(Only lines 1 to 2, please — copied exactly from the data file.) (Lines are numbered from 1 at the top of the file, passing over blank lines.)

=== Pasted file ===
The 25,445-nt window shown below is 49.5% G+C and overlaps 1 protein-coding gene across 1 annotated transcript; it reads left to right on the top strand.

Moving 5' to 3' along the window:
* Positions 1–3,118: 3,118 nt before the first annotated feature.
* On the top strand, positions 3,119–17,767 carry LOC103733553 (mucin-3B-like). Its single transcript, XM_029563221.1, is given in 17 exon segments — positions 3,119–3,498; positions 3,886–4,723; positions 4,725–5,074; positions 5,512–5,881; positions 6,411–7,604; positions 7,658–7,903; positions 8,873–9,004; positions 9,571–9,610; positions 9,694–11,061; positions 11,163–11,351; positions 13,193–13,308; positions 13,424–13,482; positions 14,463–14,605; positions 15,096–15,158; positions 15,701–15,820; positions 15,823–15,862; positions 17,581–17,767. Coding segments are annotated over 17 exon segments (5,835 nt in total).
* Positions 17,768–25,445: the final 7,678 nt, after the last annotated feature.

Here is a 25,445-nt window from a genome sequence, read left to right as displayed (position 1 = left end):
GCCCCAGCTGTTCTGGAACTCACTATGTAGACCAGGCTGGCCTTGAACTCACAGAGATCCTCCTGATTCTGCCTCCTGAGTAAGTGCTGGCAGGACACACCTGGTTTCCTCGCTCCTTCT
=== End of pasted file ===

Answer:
The 25,445-nt window shown below is 49.5% G+C and overlaps 1 protein-coding gene across 1 annotated transcript; it reads left to right on the top strand.

Moving 5' to 3' along the window: